Tax refund loans aren't worth interest as high as 1,700%

PERSONAL FINANCE

February 06, 2005|By EILEEN AMBROSE

UNDERSTANDABLY, if you're due a tax refund, you'll want it sooner than later.

But how much is it worth to you to get your refund, say, a week or two earlier than usual?

Would you be willing to take out a small bank loan with an effective annual interest rate of more than 700 percent? Or more than 1,700 percent?

If previous tax years are any indication, about 1 in 10 taxpayers this year will do just that. Most of them, too, will be low- to moderate-income workers who are the least able to afford these loans.

Refund anticipation loans at this time of year are heavily promoted by tax preparers that partner with a bank to offer the loans. Filers essentially borrow the amount of their expected refund minus fees, and the loans are repaid within two weeks when the Internal Revenue Service deposits the actual refund with the bank.

The charges might not seem much to get a refund in one to three days. But paying the typical bank fees of $30 to $115, depending on the size of the loan, can mean you are paying an effective annual interest rate of 40 percent to more than 700 percent, according to a recently released survey by the National Consumer Law Center and the Consumer Federation of America.

Add on a $28 to $59 administrative fee sometimes charged by the tax preparer, and the annual interest rate can range from 70 percent to more than 1,700 percent, the groups said.

Consumer advocates have railed against the loans for years, arguing they are too expensive and unnecessary for those with a little patience. By filing electronically through an IRS program, for example, taxpayers can get their full refund deposited in their bank account in two weeks or less for free.

Last week, Maryland's attorney general also issued a warning about the pricey loans. "Why pay some company to get your refund for a few days sooner, when there are alternatives that won't cost you anything?" said Attorney General J. Joseph Curran Jr.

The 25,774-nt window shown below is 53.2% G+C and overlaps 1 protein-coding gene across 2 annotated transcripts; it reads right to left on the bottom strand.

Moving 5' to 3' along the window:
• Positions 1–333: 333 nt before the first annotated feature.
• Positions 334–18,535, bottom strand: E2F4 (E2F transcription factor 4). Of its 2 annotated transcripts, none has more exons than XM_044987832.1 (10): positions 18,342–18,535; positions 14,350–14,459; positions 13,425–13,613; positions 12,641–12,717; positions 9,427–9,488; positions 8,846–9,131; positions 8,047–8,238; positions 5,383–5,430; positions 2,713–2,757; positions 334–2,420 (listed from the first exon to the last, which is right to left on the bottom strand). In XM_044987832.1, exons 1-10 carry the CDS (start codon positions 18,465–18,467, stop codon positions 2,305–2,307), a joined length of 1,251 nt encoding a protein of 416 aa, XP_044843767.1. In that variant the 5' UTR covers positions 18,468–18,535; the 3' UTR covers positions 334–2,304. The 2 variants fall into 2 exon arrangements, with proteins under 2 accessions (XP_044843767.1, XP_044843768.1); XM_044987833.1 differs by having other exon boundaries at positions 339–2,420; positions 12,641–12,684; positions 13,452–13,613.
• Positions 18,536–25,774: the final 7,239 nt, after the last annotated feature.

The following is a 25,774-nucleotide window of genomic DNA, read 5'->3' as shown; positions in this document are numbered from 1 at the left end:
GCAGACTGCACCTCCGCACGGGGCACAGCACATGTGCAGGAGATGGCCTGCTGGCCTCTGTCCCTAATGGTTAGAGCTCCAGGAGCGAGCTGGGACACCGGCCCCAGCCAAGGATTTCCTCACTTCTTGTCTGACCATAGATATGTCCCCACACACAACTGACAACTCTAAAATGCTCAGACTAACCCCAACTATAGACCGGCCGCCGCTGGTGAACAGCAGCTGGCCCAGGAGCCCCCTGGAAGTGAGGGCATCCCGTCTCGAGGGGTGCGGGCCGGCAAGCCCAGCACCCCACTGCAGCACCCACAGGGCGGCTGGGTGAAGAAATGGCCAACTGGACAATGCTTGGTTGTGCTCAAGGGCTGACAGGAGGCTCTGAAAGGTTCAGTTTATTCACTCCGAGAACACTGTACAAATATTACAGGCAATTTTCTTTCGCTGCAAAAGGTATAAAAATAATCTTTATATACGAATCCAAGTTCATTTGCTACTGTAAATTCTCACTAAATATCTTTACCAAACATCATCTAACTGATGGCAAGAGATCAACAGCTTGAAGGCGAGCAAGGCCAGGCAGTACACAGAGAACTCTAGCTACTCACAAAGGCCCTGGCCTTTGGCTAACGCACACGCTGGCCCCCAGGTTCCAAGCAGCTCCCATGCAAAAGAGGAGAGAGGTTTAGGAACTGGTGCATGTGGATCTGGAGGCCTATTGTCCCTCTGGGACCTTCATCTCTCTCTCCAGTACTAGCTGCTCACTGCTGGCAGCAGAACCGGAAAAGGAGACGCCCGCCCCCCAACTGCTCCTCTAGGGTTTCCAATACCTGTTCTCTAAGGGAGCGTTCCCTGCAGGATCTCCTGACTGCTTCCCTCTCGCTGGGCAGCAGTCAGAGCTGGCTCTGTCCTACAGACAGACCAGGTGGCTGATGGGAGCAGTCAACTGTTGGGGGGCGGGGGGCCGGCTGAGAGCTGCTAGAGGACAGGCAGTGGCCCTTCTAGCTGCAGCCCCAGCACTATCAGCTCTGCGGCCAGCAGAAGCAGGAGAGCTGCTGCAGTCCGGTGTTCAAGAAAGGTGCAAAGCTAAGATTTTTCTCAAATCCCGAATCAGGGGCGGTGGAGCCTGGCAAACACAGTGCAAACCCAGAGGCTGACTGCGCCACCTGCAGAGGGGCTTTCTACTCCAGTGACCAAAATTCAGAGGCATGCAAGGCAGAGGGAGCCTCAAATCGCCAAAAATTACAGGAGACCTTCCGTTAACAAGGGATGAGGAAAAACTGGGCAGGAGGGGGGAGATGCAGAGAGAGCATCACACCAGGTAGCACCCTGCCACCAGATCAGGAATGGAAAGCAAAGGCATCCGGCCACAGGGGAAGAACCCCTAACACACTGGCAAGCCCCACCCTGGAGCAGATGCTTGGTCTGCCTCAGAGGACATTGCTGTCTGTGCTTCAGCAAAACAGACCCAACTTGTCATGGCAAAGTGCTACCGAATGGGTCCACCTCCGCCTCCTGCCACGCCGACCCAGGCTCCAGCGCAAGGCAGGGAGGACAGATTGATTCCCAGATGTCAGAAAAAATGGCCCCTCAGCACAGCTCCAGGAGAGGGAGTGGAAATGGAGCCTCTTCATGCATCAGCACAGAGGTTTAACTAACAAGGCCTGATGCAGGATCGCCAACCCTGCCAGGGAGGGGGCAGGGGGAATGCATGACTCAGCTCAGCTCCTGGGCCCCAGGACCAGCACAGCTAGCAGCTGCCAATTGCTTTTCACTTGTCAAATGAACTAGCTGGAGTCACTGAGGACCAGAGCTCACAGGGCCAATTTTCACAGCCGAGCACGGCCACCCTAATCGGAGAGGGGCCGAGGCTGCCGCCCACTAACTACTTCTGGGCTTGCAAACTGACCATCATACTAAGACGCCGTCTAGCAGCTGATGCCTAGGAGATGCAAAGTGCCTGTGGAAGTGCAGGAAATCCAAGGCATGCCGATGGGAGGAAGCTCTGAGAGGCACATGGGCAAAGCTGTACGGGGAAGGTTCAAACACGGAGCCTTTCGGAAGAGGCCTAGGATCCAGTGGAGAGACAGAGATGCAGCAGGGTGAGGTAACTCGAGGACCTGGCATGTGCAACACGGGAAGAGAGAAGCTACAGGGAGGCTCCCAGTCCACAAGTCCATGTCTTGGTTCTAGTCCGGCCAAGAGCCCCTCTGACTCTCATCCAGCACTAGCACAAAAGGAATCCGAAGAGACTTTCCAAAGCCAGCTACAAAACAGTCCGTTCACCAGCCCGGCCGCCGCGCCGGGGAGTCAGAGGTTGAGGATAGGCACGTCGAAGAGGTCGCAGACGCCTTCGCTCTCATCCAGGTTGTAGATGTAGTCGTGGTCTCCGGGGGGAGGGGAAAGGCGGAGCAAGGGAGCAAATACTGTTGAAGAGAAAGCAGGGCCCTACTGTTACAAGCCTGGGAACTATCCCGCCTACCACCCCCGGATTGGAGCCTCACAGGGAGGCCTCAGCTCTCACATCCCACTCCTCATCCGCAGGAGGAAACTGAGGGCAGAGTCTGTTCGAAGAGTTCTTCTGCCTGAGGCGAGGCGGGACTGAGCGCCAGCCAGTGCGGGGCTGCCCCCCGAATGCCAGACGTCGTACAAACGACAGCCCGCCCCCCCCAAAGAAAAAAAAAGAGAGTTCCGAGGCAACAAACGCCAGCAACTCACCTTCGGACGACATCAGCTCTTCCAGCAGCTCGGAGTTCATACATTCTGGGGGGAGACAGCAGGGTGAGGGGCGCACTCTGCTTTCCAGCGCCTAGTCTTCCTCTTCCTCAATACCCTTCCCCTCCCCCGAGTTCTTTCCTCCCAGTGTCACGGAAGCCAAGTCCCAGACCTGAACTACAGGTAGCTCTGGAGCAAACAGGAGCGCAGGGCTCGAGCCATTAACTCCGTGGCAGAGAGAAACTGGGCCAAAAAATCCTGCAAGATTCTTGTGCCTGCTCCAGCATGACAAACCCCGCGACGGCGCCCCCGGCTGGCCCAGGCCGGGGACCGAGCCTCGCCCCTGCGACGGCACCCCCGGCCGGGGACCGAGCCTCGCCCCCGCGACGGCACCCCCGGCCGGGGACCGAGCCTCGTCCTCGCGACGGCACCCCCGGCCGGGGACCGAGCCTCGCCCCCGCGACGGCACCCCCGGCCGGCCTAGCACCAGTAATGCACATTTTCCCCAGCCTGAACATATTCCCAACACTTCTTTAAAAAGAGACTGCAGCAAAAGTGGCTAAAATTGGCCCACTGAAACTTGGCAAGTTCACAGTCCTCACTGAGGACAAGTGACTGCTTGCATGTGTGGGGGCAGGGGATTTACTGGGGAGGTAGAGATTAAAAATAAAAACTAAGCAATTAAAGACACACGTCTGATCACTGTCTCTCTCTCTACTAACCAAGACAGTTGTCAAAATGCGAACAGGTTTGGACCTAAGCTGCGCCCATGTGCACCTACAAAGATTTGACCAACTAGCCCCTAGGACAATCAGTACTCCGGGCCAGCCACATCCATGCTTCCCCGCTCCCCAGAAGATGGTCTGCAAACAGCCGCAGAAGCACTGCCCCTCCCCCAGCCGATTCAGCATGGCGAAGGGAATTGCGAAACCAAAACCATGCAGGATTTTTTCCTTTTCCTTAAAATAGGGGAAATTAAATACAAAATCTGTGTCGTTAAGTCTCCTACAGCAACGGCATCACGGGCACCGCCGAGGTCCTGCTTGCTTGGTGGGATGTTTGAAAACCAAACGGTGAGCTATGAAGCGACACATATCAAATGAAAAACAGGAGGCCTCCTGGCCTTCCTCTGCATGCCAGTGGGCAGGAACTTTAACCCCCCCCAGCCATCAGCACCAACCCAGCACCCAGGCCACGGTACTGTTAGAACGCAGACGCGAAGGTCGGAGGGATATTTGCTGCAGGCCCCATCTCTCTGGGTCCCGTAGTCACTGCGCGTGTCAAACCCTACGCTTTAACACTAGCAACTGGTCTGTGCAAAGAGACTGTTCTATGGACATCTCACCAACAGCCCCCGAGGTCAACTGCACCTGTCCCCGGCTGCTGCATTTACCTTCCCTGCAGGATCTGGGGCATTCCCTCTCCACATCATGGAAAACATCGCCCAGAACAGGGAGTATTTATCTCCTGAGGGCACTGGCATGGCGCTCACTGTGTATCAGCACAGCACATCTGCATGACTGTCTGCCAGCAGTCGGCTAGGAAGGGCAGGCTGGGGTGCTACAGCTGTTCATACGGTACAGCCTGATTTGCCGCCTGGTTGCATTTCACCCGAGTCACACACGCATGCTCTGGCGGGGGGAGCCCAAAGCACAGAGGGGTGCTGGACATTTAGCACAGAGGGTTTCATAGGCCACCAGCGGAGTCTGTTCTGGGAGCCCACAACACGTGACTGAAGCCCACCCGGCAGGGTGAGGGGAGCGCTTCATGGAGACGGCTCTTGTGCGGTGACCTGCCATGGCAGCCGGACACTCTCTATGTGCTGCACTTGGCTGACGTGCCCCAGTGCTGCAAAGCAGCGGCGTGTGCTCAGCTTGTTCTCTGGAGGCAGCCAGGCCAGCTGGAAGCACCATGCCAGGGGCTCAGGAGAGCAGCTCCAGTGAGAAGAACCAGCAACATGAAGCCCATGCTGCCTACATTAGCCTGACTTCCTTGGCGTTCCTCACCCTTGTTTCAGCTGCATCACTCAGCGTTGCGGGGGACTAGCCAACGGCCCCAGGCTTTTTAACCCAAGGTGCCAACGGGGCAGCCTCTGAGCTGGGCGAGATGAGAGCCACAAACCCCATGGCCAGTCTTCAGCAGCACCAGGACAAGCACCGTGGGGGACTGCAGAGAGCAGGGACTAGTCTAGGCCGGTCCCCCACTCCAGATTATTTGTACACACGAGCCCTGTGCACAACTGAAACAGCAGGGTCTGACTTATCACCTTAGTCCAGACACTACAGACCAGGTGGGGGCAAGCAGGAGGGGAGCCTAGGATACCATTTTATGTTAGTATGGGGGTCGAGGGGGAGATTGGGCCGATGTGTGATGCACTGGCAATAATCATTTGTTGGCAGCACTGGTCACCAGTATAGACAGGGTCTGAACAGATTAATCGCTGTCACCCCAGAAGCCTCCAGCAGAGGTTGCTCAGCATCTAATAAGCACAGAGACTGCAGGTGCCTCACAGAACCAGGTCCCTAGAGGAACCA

Consumer groups' efforts to call attention to the cost of these loans appear to be having an impact.

A handful of states and cities in recent years have adopted legislation to protect consumers, in some cases requiring greater disclosure on the loans, said Jordan Ash, director of the ACORN Financial Justice Center in St. Paul, Minn.

Federal legislation is expected to be reintroduced this week to curb the use of the loans. One provision would prohibit a refund anticipation loan from being used for refunds received under the earned-income tax credit, a tax break that helps lift the working poor out of poverty.

And major tax preparers are also making changes to their loan products.

H&R Block, the largest tax preparation chain, said last month that it would no longer charge an administrative fee of about $32 for refund loans, accelerating its plan to phase-out the charge over three years. Bank fees still would apply.

"It's a great step. We want all the other tax preparers to follow their lead," Ash said.

Block spokeswoman Denise Sposato said that every year the preparer improves its product disclosures, and last year began working with ACORN (Association of Community Organizations for Reform Now) to get its input.

Last month, Jackson Hewitt Tax Service Inc., the second-largest tax chain, said it was increasing disclosure on refund products.

About 12.1 million filers took out a refund anticipation loan in 2003, according to the consumer groups' survey. That's down from 12.7 million the year before, but still a high number.

And there remains a lot of confusion about the loans. For instance, 70 percent of borrowers didn't understand they were taking out a loan, the survey found.

"We are amazed how many people who use [refund anticipation loans] still don't realize what they have is a loan," said Jean Ann Fox, director of consumer protection for the Consumer Federation of America. "Anytime you will get cash within one to three days of filing, it's not an IRS refund. It's a bank loan that has to be repaid."

If for some reason borrowers' refunds are smaller than anticipated, they will end up owing money to the bank. And if they already spent the loan, they might not have the cash.

Filers most likely to take out the loan are those who would be hard-pressed to come up with extra cash. Seventy-nine percent of refund anticipation loan borrowers had incomes of $35,000 or less, the survey said.

And about 57 percent of borrowers, or 6.92 million filers, received the earned income tax credit. These households paid $1.57 billion in tax preparation and loan-related fees, the consumer groups said.

So, what alternatives do filers have?

They can file their returns electronically through the Free File program offered by the IRS at www.irs.gov. The agency has teamed up with 19 tax preparation companies to offer online filing for free.

Also, free tax help for low- and moderate-income taxpayers is available through Volunteer Income Tax Assistance sites. To find the nearest site call the IRS at 800-829-1040.

Having the IRS directly deposit a refund in your bank account speeds up the process. Those who don't have a bank account will have to wait for a check to be mailed.

But direct deposit is a good excuse to open a bank account, which you can use year round. Some banks might charge a fee to set one up, but it likely will be less than loan charges, Fox said. And you won't have to pay a check-cashing fee, either.

To suggest a topic, contact Eileen Ambrose at 410-332-6984 or by e-mail at eileen.ambrose@baltsun.com.

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